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For Washington Insider, Job Was an Uneasy Fit
"All you need to know about how little he gets it is in that move," said one prominent Washingtonian with long experience in multinational institutions. "The bank is a black hole of indolence and bureaucracy. It moves slowly. But it has some of the best people in the world. . . . They have been thoroughly humiliated, disdained and insulted" under Wolfowitz, he said.
The board, in a report released late Monday, seemed to agree. The "central theme" of Wolfowitz's tenure, it said, was that he had "cast himself in opposition to the established rules of the institution."
Rise From Theory to Power
Wolfowitz built an early reputation in Washington as a skeptic of perceived national security wisdom. Recruited from the Yale faculty to the U.S. Arms Control and Disarmament Agency during the Nixon administration, he criticized detente with the Soviet Union. In 1976, he was among a group of Ford administration officials who questioned whether the CIA was underestimating the Soviet threat. Under CIA Director George H.W. Bush, he played a leading role in what was known as a "Team B" analysis, judging that the Soviets were building their military under the cover of arms control.
"The B-team demonstrated that it was possible to construct a sharply different view of Soviet motivation from the consensus view of the analysts," Wolfowitz told author James Mann, whose book "Rise of the Vulcans" recounted the history of the current administration's national security team.
Early in the Carter administration, Wolfowitz took a mid-level job in the Pentagon, where he produced the first extended study of the need to defend the Persian Gulf. An attack threatening U.S. oil supplies, regional stability and Israel, he concluded, could come from the Soviets or from "the region" -- in particular, Iraq.
During the Reagan administration, Mann concluded, Wolfowitz "developed into the leading conservative foreign policy thinker of his generation." As head of policy planning in the State Department, he also recruited like-minded analysts -- including future George W. Bush administration colleagues I. Lewis "Scooter" Libby and Zalmay Khalilzad -- and added China to the list of untrustworthy partners.
Wolfowitz crossed swords with Reagan's first secretary of state, Alexander Haig, who reportedly considered him too "theoretical" and planned to fire him. But George P. Shultz, Haig's successor, promoted Wolfowitz to assistant secretary, though he apparently shared some of Haig's concerns. "Paul, this is an administrative job," Shultz warned Wolfowitz, according to Mann. "It's not just thinking."
Later, Wolfowitz thrived as Defense Secretary Dick Cheney's chief policy strategist during the administration of President George H.W. Bush. The 1992 Defense Planning Guidance he wrote said that the United States must be prepared to "shape the future security environment" by anticipating threats and to protect its interests "with only limited additional help, or even alone, if necessary."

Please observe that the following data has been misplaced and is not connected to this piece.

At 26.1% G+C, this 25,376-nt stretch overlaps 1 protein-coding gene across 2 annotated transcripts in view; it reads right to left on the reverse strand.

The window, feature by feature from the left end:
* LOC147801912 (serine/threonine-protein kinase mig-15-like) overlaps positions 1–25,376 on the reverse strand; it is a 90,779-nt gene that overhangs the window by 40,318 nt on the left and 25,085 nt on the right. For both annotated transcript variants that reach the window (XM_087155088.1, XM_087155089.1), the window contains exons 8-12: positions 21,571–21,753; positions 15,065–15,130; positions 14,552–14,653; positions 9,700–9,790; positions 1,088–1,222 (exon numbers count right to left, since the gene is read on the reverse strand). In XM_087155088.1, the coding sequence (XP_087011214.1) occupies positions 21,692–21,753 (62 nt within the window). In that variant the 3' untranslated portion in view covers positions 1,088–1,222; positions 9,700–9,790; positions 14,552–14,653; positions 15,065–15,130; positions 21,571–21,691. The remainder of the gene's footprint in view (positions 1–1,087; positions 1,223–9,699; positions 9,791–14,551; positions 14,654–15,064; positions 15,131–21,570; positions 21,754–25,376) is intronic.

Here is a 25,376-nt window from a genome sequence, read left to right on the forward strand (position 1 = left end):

During the 1991 war against Iraq, Wolfowitz failed to persuade the White House to go beyond driving Saddam Hussein's forces out of Kuwait. Concerned about the reaction of U.S. allies as well as the public and Congress, Bush rejected Wolfowitz's call to defend Shiite southern Iraq as an enclave where Hussein's overthrow could be planned.
At Johns Hopkins during the Clinton administration, Wolfowitz expounded his views on Iraq in articles, speeches and congressional testimony. "Professors felt he did a very good job at fundraising and enticing big names onto the faculty" as an administrator, according to one faculty member, but he was "remote and mostly gone." Wolfowitz concentrated on molding a new foreign policy paradigm for a future Republican White House.
In mid-1999, he joined the George W. Bush campaign team, for which he was one of two top foreign policy advisers, along with Condoleezza Rice. After Bush's election, Rice was tapped as the president's national security adviser. Wolfowitz wanted to return to the State Department, but Bush's secretary of state, Colin L. Powell, turned him down as his deputy. They weren't "ideologically in sync," Powell later said, and Wolfowitz was notoriously lacking in the required administrative skills.
Eventually, Wolfowitz returned to the Pentagon as deputy to Defense Secretary Donald H. Rumsfeld. Rumsfeld planned to run the department with a strong hand, leaving Wolfowitz free to think. With the Sept. 11, 2001, attacks as indirect justification, he built the strategic rationale for invading Iraq.